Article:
Thursday, October 23, 2008

A Special Fieldtrip

On Monday I asked the kids if they were interested in attending a fieldtrip on Tuesday morning. We would probably have to miss PE that day, so I wanted them to discuss it and decide if they were interested. They came to a consensus and we decided we would go ahead and go on the fieldtrip. I invited some of our homeschool friends to go with us on the fieldtrip and after a short family discussion, they too were excited to go. We decided to meet up the next morning to drive to our destination.

So where were we going, you ask? We went to hear Michelle Obama speak.

It was important to me that the kids attended the event because they were interested, not because we forced them. In 2004, they were too young to decide whether or not they would go and hear John Kerry speak in Tacoma. They went because we took them along with us. In February it was Jake who wanted to go and see Obama speak in Virginia Beach. We stood outside for hours in the cold that night, but Jake was steadfast. He wanted to hear Barack Obama speak, so he didn’t complain about the cold and stood next to me, eagerly awaiting stepping into the Convention Center and hearing Mr. Obama’s speech. He would have loved to shake Mr. Obama’s hand that night, but it wasn’t meant to be. We were too far from the stage, but we where there nonetheless.

Tuesday was much the same. Jolie and Jake stood nicely in line with our friends and me, wrapping our way through the line and into the Civic Center, eagerly awaiting hearing from the woman who could possibly be the next First Lady. Jensen wasn’t a big fan of standing in line, even though all he had to do was sit in the sling while I carried him. He was fine once we got moving and sat nicely in his seat throughout much of the event, which was nice of him.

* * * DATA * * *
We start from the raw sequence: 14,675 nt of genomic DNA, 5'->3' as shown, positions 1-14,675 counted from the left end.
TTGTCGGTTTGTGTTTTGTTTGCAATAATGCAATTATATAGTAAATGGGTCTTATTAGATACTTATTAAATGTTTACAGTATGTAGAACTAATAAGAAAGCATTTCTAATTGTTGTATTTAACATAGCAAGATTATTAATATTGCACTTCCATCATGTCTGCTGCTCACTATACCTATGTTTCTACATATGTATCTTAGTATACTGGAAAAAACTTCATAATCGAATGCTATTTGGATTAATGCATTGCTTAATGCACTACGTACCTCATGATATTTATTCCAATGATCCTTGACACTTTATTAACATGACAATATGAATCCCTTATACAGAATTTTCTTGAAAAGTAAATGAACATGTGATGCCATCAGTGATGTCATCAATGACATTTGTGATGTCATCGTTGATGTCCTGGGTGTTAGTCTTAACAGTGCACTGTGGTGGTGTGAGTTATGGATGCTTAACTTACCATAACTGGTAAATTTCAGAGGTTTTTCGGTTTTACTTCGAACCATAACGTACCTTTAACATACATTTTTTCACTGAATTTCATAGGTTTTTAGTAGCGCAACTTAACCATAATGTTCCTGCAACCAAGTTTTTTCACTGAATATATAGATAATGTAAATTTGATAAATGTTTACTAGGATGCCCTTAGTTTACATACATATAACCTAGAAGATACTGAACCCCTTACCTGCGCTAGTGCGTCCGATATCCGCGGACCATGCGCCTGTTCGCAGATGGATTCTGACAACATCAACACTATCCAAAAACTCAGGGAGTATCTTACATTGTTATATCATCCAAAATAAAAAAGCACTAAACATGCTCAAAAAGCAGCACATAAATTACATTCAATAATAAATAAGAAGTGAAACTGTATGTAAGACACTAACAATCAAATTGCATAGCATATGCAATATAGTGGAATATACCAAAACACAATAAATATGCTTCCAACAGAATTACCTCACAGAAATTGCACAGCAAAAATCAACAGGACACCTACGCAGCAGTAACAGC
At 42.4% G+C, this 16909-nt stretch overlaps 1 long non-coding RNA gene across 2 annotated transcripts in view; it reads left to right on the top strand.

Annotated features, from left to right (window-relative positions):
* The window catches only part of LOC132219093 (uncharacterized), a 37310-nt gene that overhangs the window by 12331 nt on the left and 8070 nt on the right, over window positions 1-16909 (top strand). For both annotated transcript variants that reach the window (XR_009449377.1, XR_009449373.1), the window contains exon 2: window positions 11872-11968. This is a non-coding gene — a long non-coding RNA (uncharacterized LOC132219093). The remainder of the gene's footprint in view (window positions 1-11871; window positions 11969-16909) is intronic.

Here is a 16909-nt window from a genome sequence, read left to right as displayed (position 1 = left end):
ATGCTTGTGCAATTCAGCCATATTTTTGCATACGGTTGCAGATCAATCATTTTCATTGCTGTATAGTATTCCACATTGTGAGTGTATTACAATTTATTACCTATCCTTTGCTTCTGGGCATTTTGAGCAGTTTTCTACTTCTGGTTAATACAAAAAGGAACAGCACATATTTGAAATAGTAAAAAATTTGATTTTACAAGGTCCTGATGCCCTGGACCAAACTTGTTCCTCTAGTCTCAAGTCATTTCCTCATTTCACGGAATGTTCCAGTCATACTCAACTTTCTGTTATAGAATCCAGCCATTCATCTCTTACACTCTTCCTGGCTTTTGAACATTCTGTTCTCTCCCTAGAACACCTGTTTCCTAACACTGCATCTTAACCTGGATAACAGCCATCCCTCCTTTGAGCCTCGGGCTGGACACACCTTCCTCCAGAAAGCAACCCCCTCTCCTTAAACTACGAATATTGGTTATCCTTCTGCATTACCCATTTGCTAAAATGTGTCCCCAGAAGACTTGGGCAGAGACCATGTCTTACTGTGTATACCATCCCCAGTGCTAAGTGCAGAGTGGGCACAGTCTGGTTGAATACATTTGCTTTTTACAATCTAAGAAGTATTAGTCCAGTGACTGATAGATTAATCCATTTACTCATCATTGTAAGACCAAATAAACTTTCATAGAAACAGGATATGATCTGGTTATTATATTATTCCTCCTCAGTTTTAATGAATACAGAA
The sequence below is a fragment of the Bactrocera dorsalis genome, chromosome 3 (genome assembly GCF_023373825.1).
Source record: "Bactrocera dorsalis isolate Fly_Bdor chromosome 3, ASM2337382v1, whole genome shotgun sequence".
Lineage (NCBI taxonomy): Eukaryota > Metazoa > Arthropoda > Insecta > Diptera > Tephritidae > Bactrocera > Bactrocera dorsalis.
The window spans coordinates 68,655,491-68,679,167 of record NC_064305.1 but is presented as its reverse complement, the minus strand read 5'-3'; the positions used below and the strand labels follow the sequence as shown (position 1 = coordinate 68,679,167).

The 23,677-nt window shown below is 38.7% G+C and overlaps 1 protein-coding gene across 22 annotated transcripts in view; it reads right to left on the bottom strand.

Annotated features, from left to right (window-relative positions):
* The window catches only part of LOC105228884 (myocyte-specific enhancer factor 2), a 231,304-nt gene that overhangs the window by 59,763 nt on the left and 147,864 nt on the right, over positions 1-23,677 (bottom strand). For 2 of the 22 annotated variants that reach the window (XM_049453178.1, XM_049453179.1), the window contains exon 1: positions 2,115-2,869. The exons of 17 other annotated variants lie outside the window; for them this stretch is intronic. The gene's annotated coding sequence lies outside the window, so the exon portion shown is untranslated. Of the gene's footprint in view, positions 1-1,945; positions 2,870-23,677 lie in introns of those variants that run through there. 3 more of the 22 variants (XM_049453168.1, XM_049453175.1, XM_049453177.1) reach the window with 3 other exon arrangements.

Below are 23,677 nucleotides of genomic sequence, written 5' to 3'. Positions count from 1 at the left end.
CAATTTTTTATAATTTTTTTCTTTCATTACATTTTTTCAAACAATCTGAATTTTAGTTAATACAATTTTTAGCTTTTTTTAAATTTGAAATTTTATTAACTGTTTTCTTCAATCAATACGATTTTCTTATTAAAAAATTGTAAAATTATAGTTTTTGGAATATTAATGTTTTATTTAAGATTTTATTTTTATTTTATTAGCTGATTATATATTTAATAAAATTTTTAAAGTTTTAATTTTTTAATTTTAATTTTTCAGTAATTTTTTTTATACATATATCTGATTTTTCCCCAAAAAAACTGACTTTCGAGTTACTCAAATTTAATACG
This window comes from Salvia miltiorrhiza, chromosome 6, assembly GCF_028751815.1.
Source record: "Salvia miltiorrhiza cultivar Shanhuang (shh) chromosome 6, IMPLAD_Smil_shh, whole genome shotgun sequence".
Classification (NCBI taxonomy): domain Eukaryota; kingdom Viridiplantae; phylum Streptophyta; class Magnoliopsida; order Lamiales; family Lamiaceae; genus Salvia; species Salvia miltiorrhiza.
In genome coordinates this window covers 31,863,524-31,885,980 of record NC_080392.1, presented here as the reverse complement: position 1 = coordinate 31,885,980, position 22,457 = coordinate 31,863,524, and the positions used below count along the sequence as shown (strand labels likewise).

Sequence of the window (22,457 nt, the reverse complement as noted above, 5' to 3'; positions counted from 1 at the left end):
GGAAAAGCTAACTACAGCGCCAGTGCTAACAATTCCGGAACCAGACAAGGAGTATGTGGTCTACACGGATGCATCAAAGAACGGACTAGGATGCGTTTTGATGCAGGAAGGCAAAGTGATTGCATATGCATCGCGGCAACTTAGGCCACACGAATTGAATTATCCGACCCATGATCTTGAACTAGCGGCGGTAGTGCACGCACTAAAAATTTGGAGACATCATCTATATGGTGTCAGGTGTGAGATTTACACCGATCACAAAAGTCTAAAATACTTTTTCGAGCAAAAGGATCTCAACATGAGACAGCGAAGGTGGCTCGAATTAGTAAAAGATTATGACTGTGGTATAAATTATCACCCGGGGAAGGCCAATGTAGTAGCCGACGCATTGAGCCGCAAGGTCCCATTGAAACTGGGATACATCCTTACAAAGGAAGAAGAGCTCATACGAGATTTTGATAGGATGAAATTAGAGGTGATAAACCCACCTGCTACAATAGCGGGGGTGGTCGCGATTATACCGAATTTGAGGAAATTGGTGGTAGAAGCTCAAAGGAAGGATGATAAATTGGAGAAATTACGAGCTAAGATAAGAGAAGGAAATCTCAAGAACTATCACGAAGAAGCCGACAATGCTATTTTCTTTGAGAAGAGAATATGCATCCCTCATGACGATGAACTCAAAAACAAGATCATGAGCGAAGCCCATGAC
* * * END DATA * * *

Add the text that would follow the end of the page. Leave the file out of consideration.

We discussed the day’s experience on our way home that day. The kids said they had a good time. Jake really wanted to shake Mrs. Obama’s hand, but that would have been hard from the nosebleed section. I’m not exactly sure what they took from her speech. The speech wasn’t what was important to me. I was most concerned with exposing the kids to the event. They saw a group of people gather together because they believe in a common cause. I wanted them to know that it is important and acceptable to stand up for what you believe in.

The kids also saw protestors standing outside the Civic Center. Their presence gave us another topic to discuss while we stood in line. Some of the comments on their signs were a bit above the comprehension of a 9 and almost 6 year old, but the concept of protesting was there, and gave us a great topic to discuss.

Whether or not we vote for the same person on Election Day (or through early voting or by absentee ballot), I feel exposing kids to the election process is important. Getting them involved early and allowing them to explore their thoughts and beliefs and the associating political views that go along with them, I feel, will benefit them in the long run. So take your child with you on voting day. Let them see you being involved in the political system. Let your voice be heard.

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